Post # 11
1048 posts
Bumble bee
  • Wedding: June 2011

As the mom of a 10 year old previous thumsucker, do NOT do it!  I am now paying, literally paying, for this habit in the form of extensive orthodontia work over the past 3 years.  

Breaking the habit was near to impossible and she did not fully stop thumbsucking until about 5 1/2.  Her palate was so deep and her overbite is so large that it two years of various orthodontic contraptions to get her mouth into shape for braces, which she has now.  

At least a pacifier can be taken away and are developed with orthodontia in mind.  I plan on encouraging a pacifier (well, I plan on encouraging nothing but will go with a pacifier if need be) for my next one.  

Post # 12
2140 posts
Buzzing bee
  • Wedding: August 2010

View original reply

Agreed. My niece and 2 nephews were all raised without a pacifier or thumb sucking. Perhaps my siblings got lucky but I personally do not plan on using a pacifier or allowing thumb sucking.

We’ll see how that works out.


Post # 13
97 posts
Worker bee
  • Wedding: October 2012

id say keep the paci and break it when you think your child is ready..

as a dental hygienist i know what severe finger sucking can do to your teeth!!… also she could develope a lifelong habit.. i know that sounds weird. but there are 40 yo patients that still do it either in their sleep or on accident.. and cant keep their teeth in line!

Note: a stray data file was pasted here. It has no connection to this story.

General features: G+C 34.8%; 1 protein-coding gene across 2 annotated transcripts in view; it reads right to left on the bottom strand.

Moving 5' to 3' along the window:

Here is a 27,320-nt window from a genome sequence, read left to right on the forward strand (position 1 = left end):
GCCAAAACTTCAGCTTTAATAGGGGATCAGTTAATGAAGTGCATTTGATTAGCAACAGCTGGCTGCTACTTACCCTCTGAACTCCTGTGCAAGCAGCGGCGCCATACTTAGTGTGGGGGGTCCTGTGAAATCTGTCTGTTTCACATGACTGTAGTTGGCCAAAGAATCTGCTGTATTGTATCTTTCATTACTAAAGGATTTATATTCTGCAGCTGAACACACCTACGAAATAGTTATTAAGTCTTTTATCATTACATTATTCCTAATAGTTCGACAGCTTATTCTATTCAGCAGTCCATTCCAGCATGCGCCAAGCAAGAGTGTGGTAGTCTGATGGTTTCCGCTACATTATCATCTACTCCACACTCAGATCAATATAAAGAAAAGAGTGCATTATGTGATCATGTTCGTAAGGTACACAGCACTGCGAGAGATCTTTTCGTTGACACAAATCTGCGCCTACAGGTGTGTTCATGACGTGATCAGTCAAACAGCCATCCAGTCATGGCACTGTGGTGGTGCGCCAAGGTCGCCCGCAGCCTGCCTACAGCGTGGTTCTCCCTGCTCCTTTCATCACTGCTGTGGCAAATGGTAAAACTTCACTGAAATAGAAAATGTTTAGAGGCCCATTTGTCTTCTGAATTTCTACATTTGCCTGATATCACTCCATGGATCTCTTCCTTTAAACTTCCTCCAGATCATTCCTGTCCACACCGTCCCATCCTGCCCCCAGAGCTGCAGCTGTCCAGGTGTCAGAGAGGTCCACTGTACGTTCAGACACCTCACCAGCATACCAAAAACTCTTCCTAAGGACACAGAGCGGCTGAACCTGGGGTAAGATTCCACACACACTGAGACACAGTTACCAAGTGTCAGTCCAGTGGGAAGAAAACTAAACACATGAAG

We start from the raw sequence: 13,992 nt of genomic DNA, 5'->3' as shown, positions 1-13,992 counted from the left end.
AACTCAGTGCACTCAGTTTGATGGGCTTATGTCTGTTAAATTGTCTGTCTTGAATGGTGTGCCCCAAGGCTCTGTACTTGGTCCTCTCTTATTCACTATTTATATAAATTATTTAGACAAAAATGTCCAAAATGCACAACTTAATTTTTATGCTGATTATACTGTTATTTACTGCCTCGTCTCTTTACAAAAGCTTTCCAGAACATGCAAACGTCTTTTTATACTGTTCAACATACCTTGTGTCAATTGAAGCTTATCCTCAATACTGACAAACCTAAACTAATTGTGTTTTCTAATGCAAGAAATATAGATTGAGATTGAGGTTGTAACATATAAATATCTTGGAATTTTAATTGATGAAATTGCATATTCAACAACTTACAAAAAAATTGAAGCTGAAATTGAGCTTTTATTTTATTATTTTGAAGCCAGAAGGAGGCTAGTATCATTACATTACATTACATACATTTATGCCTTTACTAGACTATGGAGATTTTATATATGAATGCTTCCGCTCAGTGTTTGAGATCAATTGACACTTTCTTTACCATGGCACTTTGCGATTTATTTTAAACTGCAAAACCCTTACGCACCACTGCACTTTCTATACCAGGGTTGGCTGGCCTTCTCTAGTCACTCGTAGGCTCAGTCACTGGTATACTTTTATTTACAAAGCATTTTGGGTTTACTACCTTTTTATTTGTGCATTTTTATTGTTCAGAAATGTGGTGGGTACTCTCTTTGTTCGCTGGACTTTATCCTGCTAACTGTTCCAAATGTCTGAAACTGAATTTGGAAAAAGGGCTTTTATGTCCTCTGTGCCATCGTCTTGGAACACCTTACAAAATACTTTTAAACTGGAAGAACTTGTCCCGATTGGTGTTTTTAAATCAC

Post # 14
1675 posts
Bumble bee
  • Wedding: July 2010

I used to suck my fingers, and I’m also of the opinion that you should encourage the paci and discourage the thumb sucking at all costs.  I want to echo multiple issues that have already been raised in this thread. My mom was of the self-soothing camp, and this is what it got me:

(1) I sucked my fingers until I was 9 and was teased relentlessly for it.

(2)  I had terrible teeth that needed tons of very expensive orthodonture to fix,  This happened because I was still sucking my fingers when my adult teeth came in, and my finger sucking caused my teeth to not come in straight. 

(3) I had to go to speech therapy for years to fix my lisp, which was probably a result of the fact that my teeth weren’t straight…. which in turn was due to my finger sucking. 

Lol, I’m not bitter at all!  My kids will have pacifiers, which they will be weaned off of once they’re at an age when they can self soothe through methods other than thumb or finger sucking.

The topic ‘Thumb Sucking’ is closed to new replies.